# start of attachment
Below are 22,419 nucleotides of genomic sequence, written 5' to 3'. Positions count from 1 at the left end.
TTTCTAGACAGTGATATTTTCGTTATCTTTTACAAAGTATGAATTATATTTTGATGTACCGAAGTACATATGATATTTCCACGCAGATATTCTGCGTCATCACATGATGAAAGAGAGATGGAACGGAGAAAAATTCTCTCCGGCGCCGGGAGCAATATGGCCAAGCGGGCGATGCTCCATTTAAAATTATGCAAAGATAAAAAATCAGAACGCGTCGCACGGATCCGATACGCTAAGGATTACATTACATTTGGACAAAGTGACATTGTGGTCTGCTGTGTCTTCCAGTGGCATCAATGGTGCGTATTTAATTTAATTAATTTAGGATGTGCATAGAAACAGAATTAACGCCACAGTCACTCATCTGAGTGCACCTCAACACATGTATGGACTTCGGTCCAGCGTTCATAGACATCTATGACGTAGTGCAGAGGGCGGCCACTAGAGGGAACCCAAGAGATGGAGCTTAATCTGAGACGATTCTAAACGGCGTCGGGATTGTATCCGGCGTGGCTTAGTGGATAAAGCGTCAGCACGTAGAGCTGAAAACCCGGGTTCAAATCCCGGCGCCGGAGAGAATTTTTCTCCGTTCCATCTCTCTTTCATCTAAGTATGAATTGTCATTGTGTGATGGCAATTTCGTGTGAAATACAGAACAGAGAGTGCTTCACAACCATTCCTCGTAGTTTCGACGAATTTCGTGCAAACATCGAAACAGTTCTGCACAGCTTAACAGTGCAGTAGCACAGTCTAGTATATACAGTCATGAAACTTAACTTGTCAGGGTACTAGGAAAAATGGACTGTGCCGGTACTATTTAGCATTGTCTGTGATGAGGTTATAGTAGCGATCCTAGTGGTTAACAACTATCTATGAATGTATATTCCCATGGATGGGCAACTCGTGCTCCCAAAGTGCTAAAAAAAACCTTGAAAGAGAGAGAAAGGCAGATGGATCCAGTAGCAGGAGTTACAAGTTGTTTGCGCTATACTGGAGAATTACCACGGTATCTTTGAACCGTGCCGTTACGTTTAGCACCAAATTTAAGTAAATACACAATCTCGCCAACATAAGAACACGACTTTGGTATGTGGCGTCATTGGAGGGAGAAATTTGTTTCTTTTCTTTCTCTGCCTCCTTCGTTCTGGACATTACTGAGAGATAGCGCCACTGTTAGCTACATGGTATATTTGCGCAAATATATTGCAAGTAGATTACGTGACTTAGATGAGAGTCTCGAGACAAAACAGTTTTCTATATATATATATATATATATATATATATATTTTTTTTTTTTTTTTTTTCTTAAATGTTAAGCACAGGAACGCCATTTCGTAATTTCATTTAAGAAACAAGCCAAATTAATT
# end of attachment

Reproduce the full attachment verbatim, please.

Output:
Below are 22,419 nucleotides of genomic sequence, written 5' to 3'. Positions count from 1 at the left end.
TTTCTAGACAGTGATATTTTCGTTATCTTTTACAAAGTATGAATTATATTTTGATGTACCGAAGTACATATGATATTTCCACGCAGATATTCTGCGTCATCACATGATGAAAGAGAGATGGAACGGAGAAAAATTCTCTCCGGCGCCGGGAGCAATATGGCCAAGCGGGCGATGCTCCATTTAAAATTATGCAAAGATAAAAAATCAGAACGCGTCGCACGGATCCGATACGCTAAGGATTACATTACATTTGGACAAAGTGACATTGTGGTCTGCTGTGTCTTCCAGTGGCATCAATGGTGCGTATTTAATTTAATTAATTTAGGATGTGCATAGAAACAGAATTAACGCCACAGTCACTCATCTGAGTGCACCTCAACACATGTATGGACTTCGGTCCAGCGTTCATAGACATCTATGACGTAGTGCAGAGGGCGGCCACTAGAGGGAACCCAAGAGATGGAGCTTAATCTGAGACGATTCTAAACGGCGTCGGGATTGTATCCGGCGTGGCTTAGTGGATAAAGCGTCAGCACGTAGAGCTGAAAACCCGGGTTCAAATCCCGGCGCCGGAGAGAATTTTTCTCCGTTCCATCTCTCTTTCATCTAAGTATGAATTGTCATTGTGTGATGGCAATTTCGTGTGAAATACAGAACAGAGAGTGCTTCACAACCATTCCTCGTAGTTTCGACGAATTTCGTGCAAACATCGAAACAGTTCTGCACAGCTTAACAGTGCAGTAGCACAGTCTAGTATATACAGTCATGAAACTTAACTTGTCAGGGTACTAGGAAAAATGGACTGTGCCGGTACTATTTAGCATTGTCTGTGATGAGGTTATAGTAGCGATCCTAGTGGTTAACAACTATCTATGAATGTATATTCCCATGGATGGGCAACTCGTGCTCCCAAAGTGCTAAAAAAAACCTTGAAAGAGAGAGAAAGGCAGATGGATCCAGTAGCAGGAGTTACAAGTTGTTTGCGCTATACTGGAGAATTACCACGGTATCTTTGAACCGTGCCGTTACGTTTAGCACCAAATTTAAGTAAATACACAATCTCGCCAACATAAGAACACGACTTTGGTATGTGGCGTCATTGGAGGGAGAAATTTGTTTCTTTTCTTTCTCTGCCTCCTTCGTTCTGGACATTACTGAGAGATAGCGCCACTGTTAGCTACATGGTATATTTGCGCAAATATATTGCAAGTAGATTACGTGACTTAGATGAGAGTCTCGAGACAAAACAGTTTTCTATATATATATATATATATATATATATATATTTTTTTTTTTTTTTTTTTCTTAAATGTTAAGCACAGGAACGCCATTTCGTAATTTCATTTAAGAAACAAGCCAAATTAATT